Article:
The sniper rifle used in the church bell tower is a Russian made Mosin Nagant 91/30 with a 3.5X power side mounted telescope, which is correct for the rifle and time period. However, the rifle fires Russian ammunition, in a caliber unique to the Russian military, which would not have been available to U.S. soldiers in WWII. The 91/30 sniper rifles were however imported in great quantity after World War II by many U.S. importers, and would have been readily available to serve as props in movie making. New England Firearms and Remington Arms, both U.S. companies, fulfilled U.S. contracts to produce approximately 2.8 Million 91/30 rifles after WWI. Both Remington and Winchester produced ammunition for these rifles. While it is highly unlikely that a U.S. soldier would use a 91/30, it was possible. However, no U.S. company made any PU scopes. The acquisition of some of these rifles was possible by U.S. troops in the ETO at the time.
Following the retreat from the barn / death of the German Colonel, while the men are resting alongside the convoy, Stuart Margolin's jeep is followed by a Willys M-38 Jeep which wasn't produced until 1950.
The 50cal MG on the half-track changes throughout the film. It's shown at some points to have a perforated barrel jacket (like on an M1919A4 30Cal), and then at other times seen to have a normal barrel
When Kelly, Big Joe, Oddball, and the German Tank Commander enter through the blown up bank door, the other soldiers pour in from adjoining rooms. The front door was supposedly the only entrance into the bank and one of the reasons for enlisting the help of the German Tank Commander.
When the soldiers are leaving the mine field, one is carrying a .30 Cal machine gun on his shoulder. The end of the barrel is smooth and has a very small hole, indicating it is a Blank Firing Adaptor, used to fire blank rounds. A minute later, Don Rickles exits the mine field, also carrying a .30 Cal. The barrel bushing in this case has a much larger hole and a vertical slot used for disassembling the weapon. This would be the correct bushing for firing live ammo.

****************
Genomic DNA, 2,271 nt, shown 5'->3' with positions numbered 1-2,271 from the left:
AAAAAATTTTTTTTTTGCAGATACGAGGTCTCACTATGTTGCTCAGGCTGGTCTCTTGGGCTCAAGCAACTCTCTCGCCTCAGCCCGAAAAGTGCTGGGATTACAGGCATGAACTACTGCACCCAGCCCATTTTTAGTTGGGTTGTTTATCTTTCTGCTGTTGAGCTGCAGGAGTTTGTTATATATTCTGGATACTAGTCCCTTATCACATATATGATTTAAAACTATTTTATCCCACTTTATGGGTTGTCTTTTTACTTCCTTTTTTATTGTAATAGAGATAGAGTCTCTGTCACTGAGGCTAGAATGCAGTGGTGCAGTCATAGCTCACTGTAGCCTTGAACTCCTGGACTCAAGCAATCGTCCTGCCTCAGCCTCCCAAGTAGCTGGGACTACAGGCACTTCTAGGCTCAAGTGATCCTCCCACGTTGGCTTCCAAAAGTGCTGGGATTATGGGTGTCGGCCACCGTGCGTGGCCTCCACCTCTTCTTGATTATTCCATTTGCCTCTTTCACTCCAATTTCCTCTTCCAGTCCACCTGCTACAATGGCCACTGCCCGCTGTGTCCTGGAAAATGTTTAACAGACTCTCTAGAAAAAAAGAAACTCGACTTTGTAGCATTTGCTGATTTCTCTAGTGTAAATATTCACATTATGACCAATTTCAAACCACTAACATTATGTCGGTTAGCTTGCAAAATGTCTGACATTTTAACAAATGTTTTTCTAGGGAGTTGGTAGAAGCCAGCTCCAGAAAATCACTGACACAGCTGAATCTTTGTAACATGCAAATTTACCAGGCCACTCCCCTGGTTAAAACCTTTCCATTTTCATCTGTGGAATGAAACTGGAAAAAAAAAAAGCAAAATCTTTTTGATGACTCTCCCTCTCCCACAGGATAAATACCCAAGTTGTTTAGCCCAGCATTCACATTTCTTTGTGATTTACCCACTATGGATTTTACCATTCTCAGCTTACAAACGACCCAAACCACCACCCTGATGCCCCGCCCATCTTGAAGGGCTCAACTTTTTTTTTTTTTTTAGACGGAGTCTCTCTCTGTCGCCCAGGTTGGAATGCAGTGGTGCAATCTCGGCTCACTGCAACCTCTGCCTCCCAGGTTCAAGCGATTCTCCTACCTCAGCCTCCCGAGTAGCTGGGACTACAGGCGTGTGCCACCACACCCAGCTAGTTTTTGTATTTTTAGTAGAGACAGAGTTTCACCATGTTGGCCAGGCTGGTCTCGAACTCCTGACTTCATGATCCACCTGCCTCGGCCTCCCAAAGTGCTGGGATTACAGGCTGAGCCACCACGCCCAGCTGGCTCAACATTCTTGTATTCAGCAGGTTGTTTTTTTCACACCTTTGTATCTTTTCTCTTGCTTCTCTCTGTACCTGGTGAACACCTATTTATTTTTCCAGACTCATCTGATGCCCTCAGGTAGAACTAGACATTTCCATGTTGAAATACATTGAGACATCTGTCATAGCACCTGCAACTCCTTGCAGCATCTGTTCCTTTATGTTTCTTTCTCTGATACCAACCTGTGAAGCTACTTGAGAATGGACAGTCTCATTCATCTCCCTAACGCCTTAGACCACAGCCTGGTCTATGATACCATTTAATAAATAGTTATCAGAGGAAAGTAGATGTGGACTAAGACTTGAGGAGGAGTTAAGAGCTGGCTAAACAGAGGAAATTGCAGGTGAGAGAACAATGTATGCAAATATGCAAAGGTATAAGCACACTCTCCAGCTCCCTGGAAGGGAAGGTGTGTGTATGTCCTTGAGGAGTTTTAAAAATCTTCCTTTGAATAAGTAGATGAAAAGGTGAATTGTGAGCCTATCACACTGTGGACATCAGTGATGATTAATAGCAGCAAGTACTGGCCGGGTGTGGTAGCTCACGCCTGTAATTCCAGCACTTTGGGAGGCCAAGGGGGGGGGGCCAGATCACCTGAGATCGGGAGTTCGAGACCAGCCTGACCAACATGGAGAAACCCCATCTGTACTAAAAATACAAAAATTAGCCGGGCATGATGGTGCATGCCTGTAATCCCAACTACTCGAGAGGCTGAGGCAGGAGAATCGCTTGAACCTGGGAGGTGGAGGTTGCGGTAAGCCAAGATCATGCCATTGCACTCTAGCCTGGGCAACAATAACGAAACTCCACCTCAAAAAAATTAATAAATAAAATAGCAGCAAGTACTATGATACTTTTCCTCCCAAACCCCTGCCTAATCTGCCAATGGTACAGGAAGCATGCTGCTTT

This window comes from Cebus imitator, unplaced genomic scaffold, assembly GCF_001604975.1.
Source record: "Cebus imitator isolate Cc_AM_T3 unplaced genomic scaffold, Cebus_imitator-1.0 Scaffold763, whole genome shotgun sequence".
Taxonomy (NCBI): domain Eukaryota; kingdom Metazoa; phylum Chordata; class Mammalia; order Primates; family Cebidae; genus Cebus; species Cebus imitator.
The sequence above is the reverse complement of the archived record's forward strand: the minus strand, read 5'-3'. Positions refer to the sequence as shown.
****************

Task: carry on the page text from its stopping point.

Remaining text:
When Kelly pulls back the canvas to reveal the boxes of gold in the bank, a large shard of glass lands on top of one of the boxes. A moment later he lifts the box up in order to drop it, but the shard is gone.
Early in the film, Kelly is sitting by the side of the road in a jeep telling Big Joe of his plans to get the gold. In the background, a column of German POWs files past. The camera switches to a reverse angle and instead of German POWs in the background we now see a band of refugees.
when Kelly is interrogating the German Colonel at the beginning of the movie, he gets a bottle of brandy from Little Joe, it is square with a short neck. He walks around the Jeep and places the bottle down on a table and it has become round with a longer neck.
When Kelly first drives his jeep into the compound to meet Crapgame, the camera is pointing to the back of the jeep as it enters. At that point the machine gun mounted at the back is pointed roughly 45 degrees up. In the next shot, the camera is pointing at the front of the jeep and the machine gun is only pointing maybe 20 degrees up.
When Kelly is exiting his jeep to go visit Mulligan he brings along a bottle of whiskey. Later when he goes to visit Crapgame he is given a bottle of whiskey and is seen taking it with him after he leaves. This indicates the Mulligan scene was originally supposed to be placed after the Crapgame scene but was switched for some reason.
Early in the film, Kelly is sitting by the side of the road in a jeep telling Big Joe of his plans to get the gold. In the background, a column of German POWs files past. The camera switches to a reverse angle and instead of German POWs in the background we now see a band of refugees - but who is the guy at the back of Kelly's Jeep wearing a striped button down and tee shirt?
When the Tiger is shooting up the city at the end there is a clear gap in time between the sound of the cannon and the actual explosion. At that distance of next to nothing it would have been almost simultaneous.